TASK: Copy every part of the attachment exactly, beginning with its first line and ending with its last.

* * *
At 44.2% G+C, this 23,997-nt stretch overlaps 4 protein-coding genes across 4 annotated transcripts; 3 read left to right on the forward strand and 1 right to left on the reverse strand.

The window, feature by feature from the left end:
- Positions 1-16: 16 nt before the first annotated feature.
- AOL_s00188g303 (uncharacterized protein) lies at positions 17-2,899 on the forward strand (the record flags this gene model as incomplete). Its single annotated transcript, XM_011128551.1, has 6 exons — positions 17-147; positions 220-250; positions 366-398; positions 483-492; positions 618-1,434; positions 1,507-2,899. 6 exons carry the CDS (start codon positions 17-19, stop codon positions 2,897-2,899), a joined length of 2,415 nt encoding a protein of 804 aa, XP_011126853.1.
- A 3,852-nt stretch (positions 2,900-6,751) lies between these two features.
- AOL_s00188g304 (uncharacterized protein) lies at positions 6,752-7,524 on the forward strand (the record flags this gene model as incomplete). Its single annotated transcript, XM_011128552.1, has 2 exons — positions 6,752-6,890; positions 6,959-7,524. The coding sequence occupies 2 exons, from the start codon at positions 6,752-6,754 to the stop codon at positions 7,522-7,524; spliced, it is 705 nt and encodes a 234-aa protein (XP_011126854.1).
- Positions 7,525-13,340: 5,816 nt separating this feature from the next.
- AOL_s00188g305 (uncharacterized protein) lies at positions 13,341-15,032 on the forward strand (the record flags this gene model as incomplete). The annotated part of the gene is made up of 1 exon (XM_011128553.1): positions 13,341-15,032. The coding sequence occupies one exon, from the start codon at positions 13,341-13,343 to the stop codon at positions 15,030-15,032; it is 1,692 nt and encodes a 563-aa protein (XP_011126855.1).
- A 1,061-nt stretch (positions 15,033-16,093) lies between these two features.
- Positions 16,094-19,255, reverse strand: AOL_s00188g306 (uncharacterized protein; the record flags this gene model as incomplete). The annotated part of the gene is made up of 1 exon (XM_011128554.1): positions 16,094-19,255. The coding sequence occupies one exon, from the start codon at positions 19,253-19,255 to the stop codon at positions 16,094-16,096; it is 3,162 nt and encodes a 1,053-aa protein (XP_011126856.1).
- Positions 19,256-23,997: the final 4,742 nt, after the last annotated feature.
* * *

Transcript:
At 44.2% G+C, this 23,997-nt stretch overlaps 4 protein-coding genes across 4 annotated transcripts; 3 read left to right on the forward strand and 1 right to left on the reverse strand.

The window, feature by feature from the left end:
- Positions 1-16: 16 nt before the first annotated feature.
- AOL_s00188g303 (uncharacterized protein) lies at positions 17-2,899 on the forward strand (the record flags this gene model as incomplete). Its single annotated transcript, XM_011128551.1, has 6 exons — positions 17-147; positions 220-250; positions 366-398; positions 483-492; positions 618-1,434; positions 1,507-2,899. 6 exons carry the CDS (start codon positions 17-19, stop codon positions 2,897-2,899), a joined length of 2,415 nt encoding a protein of 804 aa, XP_011126853.1.
- A 3,852-nt stretch (positions 2,900-6,751) lies between these two features.
- AOL_s00188g304 (uncharacterized protein) lies at positions 6,752-7,524 on the forward strand (the record flags this gene model as incomplete). Its single annotated transcript, XM_011128552.1, has 2 exons — positions 6,752-6,890; positions 6,959-7,524. The coding sequence occupies 2 exons, from the start codon at positions 6,752-6,754 to the stop codon at positions 7,522-7,524; spliced, it is 705 nt and encodes a 234-aa protein (XP_011126854.1).
- Positions 7,525-13,340: 5,816 nt separating this feature from the next.
- AOL_s00188g305 (uncharacterized protein) lies at positions 13,341-15,032 on the forward strand (the record flags this gene model as incomplete). The annotated part of the gene is made up of 1 exon (XM_011128553.1): positions 13,341-15,032. The coding sequence occupies one exon, from the start codon at positions 13,341-13,343 to the stop codon at positions 15,030-15,032; it is 1,692 nt and encodes a 563-aa protein (XP_011126855.1).
- A 1,061-nt stretch (positions 15,033-16,093) lies between these two features.
- Positions 16,094-19,255, reverse strand: AOL_s00188g306 (uncharacterized protein; the record flags this gene model as incomplete). The annotated part of the gene is made up of 1 exon (XM_011128554.1): positions 16,094-19,255. The coding sequence occupies one exon, from the start codon at positions 19,253-19,255 to the stop codon at positions 16,094-16,096; it is 3,162 nt and encodes a 1,053-aa protein (XP_011126856.1).
- Positions 19,256-23,997: the final 4,742 nt, after the last annotated feature.